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Monday, March 28, 2011

A Midsummer Night's Dream at the Lantern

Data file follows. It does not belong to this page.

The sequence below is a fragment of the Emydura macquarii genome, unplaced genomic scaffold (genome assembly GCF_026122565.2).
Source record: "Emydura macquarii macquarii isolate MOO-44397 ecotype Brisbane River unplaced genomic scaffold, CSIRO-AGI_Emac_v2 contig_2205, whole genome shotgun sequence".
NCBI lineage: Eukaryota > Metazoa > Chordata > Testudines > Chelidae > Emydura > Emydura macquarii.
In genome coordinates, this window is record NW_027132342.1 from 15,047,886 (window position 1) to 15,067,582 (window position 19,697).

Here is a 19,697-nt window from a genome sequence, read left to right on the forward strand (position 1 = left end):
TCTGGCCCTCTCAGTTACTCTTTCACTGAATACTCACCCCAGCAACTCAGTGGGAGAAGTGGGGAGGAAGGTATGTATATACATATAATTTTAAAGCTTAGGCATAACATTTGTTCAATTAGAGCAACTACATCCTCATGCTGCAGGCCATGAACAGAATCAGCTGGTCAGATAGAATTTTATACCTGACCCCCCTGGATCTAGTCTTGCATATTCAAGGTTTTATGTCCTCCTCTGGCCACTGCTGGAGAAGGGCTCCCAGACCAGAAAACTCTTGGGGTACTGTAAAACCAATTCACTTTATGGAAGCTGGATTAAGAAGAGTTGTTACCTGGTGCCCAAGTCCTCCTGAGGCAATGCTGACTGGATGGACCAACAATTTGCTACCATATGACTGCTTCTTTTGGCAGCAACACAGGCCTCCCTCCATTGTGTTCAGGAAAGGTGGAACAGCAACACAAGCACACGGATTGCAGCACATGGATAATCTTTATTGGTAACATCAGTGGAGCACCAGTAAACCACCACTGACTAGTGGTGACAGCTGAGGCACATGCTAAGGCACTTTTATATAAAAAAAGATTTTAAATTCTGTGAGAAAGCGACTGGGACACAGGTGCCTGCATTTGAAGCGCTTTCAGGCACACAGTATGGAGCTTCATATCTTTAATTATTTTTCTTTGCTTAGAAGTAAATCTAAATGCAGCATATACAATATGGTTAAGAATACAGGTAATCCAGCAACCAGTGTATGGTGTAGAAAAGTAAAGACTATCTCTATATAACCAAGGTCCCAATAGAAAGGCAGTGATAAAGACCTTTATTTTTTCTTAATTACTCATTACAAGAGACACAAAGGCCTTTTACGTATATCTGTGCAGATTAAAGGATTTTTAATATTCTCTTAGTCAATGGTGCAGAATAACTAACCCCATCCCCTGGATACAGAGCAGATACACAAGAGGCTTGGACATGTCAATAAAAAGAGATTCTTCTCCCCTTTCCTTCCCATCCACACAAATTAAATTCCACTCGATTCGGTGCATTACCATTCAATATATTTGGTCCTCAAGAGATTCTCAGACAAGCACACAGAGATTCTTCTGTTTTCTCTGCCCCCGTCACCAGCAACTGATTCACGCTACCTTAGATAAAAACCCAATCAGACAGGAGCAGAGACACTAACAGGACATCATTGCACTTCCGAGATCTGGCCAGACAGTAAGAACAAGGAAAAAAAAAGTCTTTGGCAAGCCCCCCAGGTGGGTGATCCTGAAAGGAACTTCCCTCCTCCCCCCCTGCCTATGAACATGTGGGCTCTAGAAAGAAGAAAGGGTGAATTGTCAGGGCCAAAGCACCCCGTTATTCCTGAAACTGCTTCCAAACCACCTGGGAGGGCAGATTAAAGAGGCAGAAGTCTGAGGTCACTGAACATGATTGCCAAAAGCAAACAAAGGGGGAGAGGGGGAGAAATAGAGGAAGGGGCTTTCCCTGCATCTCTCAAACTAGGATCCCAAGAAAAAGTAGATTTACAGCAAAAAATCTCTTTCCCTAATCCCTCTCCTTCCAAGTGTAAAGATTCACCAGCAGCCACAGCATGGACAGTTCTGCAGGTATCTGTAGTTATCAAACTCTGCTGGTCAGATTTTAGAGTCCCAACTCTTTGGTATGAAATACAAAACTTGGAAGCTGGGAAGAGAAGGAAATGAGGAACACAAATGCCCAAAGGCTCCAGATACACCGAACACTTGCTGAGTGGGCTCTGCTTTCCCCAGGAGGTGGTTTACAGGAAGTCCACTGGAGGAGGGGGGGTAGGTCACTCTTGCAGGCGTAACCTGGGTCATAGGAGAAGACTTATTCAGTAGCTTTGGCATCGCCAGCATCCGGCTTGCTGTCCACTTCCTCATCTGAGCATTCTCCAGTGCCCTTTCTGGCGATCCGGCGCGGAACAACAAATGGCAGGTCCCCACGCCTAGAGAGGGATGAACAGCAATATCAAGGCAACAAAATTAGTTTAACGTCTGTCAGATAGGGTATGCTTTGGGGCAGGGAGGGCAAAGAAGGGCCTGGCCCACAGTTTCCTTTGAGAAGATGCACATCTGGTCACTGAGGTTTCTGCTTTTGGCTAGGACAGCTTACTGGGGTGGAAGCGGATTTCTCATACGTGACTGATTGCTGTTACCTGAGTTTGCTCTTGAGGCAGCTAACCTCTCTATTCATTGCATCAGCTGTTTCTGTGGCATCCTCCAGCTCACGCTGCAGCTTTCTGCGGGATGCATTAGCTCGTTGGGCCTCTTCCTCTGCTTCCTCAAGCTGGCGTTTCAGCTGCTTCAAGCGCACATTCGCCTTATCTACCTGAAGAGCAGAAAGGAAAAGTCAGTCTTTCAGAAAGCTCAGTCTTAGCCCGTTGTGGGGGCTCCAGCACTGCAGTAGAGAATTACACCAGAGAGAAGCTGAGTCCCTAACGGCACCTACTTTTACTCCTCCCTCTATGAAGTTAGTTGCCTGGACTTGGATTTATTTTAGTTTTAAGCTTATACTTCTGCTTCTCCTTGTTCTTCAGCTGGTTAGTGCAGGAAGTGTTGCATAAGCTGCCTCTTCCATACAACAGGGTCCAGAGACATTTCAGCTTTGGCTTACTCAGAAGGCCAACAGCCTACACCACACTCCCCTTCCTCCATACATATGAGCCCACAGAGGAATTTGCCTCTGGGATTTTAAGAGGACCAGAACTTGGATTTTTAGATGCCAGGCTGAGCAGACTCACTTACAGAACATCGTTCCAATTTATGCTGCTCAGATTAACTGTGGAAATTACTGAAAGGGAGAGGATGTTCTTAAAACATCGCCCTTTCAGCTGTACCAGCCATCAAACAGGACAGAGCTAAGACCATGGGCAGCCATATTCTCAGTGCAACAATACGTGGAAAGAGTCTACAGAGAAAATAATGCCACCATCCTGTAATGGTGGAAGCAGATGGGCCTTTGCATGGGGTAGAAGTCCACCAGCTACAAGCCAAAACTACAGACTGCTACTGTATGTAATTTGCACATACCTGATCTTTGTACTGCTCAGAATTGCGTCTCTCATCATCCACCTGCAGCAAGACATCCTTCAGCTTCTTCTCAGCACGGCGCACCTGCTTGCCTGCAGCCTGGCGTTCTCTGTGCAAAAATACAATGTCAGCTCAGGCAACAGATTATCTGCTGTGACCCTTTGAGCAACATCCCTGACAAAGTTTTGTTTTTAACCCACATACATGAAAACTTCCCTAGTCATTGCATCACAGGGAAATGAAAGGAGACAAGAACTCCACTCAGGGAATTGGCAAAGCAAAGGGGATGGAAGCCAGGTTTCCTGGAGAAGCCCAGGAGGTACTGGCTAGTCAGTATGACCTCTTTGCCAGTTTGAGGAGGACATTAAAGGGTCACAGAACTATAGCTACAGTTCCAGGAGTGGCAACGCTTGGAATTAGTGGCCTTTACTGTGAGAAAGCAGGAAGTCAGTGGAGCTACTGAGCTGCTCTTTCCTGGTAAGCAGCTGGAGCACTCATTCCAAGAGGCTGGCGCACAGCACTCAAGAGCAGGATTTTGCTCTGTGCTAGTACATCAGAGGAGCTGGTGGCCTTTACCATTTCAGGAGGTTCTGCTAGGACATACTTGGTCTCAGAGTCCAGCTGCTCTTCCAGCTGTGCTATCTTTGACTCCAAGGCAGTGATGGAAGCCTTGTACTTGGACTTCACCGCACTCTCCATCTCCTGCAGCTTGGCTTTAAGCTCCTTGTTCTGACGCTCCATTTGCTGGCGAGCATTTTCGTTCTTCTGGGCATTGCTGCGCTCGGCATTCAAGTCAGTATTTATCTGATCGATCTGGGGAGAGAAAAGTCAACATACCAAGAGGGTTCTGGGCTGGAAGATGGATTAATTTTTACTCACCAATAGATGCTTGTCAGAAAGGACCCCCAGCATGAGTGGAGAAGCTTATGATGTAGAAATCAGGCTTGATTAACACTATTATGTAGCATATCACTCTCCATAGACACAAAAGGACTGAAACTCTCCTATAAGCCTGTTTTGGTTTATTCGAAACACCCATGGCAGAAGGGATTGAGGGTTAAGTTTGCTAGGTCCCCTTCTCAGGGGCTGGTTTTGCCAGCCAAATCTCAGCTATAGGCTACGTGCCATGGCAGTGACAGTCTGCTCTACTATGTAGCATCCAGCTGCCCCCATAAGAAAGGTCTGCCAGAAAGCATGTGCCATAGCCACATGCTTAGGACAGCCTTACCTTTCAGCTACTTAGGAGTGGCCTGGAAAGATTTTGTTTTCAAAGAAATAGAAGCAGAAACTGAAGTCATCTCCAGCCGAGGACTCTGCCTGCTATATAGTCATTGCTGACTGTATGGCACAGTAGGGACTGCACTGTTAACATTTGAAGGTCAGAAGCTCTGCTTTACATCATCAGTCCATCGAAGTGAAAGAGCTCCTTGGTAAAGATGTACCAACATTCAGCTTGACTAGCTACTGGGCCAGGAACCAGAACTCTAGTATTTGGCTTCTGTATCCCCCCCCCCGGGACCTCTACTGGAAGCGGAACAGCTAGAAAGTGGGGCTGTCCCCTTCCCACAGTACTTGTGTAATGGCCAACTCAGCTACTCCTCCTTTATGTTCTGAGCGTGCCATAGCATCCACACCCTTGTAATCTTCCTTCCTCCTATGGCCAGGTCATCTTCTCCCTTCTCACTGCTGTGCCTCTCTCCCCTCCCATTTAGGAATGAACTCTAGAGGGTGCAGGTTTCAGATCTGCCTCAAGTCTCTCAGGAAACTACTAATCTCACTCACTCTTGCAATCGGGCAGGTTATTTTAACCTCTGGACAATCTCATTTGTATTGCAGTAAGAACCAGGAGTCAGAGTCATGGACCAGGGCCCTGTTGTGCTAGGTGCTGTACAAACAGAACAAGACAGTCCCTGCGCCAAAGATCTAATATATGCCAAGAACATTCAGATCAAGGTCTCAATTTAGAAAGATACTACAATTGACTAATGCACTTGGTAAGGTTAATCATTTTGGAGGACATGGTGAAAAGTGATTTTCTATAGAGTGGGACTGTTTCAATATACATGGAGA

These pictures are shot from angles I was not privy to, alas we arrived too late for choice seats. I should have driven into the city the way I intended, over the Ben and through the woods... but I took the Walt Whitman, and we all know how long-winded he can be. Just saying. The largest cast I have ever seen at the Lantern Theatre Company's yearly Shakespearian production did not delight as much as their Hamlet or Richard the III. Considering it was a comedy, I thought I would enjoy it more than the amazing tragedies I have seen by this theatre company. For all the costuming (which was highly unusual for the lantern) and large cast, it was the small moments that made this production work. Wall for instance, fittingly played by Mark Cairns, who also played Snout and Mustardseed, carried a large portion of the comic relief on his shoulders. I hope to see more of him at the Lantern. Our beloved Benjamin Lloyd made a reappearance and his resounding bellows as Bottom brought life to a production that can be a drag, no offense William, but it is not one of your best plays. The staging was particularly good, staying true to the company's sparse style but offering moments of magic with the fairies. I did wonder at the costuming though, I could not fathom why Mary Folino would have chosen linen of all fabrics for Helena and Hermia. I kept imagining the frantic ironing that needs to take place to bring those mangled costumes back to life. When I write mangled, I mean it, these actors commit fully to every fight and struggle, shedding and tearing at one another's clothes. I only hope that they had a few spare outfits, or they will never make it through the run. As costuming goes, in some areas it can detract, but with performers playing double and triple roles, I can understand the necessity. I need to see this play staged by other companies to make any true review because I never warmed up to the main characters at all, and I am not sure that I am supposed to. Puck (Dave Johnson) stealthily stole this production out from underneath all other players. I found myself watching his face above all others. It was me watching him, watching the action... hmmmm what does that remind me of?

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